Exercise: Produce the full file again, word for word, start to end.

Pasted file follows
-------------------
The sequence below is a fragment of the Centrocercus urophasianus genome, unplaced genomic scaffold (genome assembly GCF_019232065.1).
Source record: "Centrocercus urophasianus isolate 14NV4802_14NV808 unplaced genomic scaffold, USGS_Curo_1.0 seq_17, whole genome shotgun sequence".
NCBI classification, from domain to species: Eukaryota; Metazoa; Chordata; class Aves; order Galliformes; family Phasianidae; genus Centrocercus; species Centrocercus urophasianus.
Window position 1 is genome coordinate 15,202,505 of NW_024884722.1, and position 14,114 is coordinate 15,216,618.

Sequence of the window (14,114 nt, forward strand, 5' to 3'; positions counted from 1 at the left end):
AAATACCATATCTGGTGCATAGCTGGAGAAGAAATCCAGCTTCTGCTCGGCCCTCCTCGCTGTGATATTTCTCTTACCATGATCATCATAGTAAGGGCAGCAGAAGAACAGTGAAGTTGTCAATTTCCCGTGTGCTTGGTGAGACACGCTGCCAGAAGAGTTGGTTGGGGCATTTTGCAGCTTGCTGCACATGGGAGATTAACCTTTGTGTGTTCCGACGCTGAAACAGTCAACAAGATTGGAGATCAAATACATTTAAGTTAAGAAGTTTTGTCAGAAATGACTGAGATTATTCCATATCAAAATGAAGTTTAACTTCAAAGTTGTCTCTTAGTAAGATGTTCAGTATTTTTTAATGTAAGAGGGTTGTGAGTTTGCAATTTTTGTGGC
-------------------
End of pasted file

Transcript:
The sequence below is a fragment of the Centrocercus urophasianus genome, unplaced genomic scaffold (genome assembly GCF_019232065.1).
Source record: "Centrocercus urophasianus isolate 14NV4802_14NV808 unplaced genomic scaffold, USGS_Curo_1.0 seq_17, whole genome shotgun sequence".
NCBI classification, from domain to species: Eukaryota; Metazoa; Chordata; class Aves; order Galliformes; family Phasianidae; genus Centrocercus; species Centrocercus urophasianus.
Window position 1 is genome coordinate 15,202,505 of NW_024884722.1, and position 14,114 is coordinate 15,216,618.

Sequence of the window (14,114 nt, forward strand, 5' to 3'; positions counted from 1 at the left end):
AAATACCATATCTGGTGCATAGCTGGAGAAGAAATCCAGCTTCTGCTCGGCCCTCCTCGCTGTGATATTTCTCTTACCATGATCATCATAGTAAGGGCAGCAGAAGAACAGTGAAGTTGTCAATTTCCCGTGTGCTTGGTGAGACACGCTGCCAGAAGAGTTGGTTGGGGCATTTTGCAGCTTGCTGCACATGGGAGATTAACCTTTGTGTGTTCCGACGCTGAAACAGTCAACAAGATTGGAGATCAAATACATTTAAGTTAAGAAGTTTTGTCAGAAATGACTGAGATTATTCCATATCAAAATGAAGTTTAACTTCAAAGTTGTCTCTTAGTAAGATGTTCAGTATTTTTTAATGTAAGAGGGTTGTGAGTTTGCAATTTTTGTGGC